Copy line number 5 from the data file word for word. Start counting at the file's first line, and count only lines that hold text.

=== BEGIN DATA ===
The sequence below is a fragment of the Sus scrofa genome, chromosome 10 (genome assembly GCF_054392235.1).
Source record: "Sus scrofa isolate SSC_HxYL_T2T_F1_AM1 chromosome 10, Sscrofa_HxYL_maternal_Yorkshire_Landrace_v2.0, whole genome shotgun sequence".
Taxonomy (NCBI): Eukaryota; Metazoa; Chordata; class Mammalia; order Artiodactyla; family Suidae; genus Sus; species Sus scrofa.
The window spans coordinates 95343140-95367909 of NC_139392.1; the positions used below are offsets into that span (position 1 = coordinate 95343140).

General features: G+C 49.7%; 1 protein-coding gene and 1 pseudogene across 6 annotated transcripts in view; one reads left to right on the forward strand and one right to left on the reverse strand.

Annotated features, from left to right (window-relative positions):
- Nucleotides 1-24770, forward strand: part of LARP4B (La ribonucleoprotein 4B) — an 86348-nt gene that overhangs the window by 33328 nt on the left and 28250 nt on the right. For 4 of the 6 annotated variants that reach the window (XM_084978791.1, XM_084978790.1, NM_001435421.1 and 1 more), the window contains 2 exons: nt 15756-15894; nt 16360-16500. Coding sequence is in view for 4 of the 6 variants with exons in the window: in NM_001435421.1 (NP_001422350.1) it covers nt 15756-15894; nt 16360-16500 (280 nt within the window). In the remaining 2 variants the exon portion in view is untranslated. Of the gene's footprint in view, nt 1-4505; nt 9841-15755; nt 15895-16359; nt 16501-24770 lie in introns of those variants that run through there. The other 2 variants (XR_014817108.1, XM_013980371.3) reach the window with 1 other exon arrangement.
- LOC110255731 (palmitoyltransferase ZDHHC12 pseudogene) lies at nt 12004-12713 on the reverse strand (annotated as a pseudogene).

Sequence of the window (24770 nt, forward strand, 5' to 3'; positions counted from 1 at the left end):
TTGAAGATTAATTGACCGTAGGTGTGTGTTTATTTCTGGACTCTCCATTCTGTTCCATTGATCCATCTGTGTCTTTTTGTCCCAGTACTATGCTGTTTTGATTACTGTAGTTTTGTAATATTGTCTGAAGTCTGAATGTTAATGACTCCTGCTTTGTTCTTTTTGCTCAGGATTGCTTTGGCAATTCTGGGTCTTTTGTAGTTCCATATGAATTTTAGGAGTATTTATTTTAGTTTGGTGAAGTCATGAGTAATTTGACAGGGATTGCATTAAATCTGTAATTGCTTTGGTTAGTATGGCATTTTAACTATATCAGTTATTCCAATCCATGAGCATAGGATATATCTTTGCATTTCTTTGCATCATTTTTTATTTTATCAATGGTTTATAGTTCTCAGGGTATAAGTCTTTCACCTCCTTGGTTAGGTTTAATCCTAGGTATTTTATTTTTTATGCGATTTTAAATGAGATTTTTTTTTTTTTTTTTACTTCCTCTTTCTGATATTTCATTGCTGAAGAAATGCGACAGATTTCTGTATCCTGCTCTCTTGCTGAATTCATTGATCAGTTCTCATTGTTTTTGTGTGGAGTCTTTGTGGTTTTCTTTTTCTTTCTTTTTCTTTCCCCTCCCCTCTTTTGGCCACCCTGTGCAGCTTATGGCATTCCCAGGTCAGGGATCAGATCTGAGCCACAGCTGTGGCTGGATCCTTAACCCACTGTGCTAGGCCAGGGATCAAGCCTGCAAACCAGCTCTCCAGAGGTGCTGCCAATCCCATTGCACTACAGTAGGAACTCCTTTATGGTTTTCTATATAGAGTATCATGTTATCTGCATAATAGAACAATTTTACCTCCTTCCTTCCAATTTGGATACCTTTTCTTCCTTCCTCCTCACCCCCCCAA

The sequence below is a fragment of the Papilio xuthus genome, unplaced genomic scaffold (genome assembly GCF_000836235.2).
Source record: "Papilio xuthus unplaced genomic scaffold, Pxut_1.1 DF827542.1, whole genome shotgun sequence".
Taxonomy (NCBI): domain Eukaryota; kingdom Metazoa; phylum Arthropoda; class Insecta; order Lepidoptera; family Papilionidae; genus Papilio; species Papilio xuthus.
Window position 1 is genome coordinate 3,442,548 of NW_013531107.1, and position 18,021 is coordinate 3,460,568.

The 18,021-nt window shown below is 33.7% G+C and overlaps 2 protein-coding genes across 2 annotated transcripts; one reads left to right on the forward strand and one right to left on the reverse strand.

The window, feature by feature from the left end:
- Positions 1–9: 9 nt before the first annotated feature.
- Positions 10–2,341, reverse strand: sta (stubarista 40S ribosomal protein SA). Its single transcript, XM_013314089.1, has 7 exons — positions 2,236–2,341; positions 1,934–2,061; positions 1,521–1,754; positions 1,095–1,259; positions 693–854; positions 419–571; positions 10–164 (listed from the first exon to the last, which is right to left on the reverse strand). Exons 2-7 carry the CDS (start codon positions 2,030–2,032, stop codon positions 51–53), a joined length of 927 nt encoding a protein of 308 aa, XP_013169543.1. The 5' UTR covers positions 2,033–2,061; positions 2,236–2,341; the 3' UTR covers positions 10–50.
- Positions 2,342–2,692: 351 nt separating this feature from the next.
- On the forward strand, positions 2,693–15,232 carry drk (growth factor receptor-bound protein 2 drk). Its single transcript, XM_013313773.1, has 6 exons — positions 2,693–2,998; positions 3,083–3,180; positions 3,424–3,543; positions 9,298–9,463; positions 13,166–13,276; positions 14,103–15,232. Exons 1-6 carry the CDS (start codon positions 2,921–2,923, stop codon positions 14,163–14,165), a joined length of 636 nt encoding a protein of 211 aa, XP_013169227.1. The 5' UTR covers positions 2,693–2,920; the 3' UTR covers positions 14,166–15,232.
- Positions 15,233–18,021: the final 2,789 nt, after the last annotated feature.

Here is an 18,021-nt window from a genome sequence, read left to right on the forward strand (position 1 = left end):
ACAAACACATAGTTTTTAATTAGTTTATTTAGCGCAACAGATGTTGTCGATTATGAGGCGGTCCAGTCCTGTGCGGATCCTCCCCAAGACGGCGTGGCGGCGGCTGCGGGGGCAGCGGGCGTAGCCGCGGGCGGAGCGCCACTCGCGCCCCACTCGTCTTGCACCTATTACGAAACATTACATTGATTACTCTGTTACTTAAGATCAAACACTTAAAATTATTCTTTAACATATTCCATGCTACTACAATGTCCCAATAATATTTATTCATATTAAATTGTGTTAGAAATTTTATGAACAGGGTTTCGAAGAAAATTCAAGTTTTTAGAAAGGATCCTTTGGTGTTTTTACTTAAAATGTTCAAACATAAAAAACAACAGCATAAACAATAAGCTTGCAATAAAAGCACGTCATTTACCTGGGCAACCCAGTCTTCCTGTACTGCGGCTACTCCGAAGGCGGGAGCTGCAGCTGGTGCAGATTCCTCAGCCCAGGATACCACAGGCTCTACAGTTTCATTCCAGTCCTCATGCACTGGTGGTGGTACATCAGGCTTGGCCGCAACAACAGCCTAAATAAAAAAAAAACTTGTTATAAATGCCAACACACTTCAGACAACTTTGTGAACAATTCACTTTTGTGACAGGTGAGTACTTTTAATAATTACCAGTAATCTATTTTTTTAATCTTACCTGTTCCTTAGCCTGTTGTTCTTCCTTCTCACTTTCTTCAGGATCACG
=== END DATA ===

General features: G+C 49.7%; 1 protein-coding gene and 1 pseudogene across 6 annotated transcripts in view; one reads left to right on the forward strand and one right to left on the reverse strand.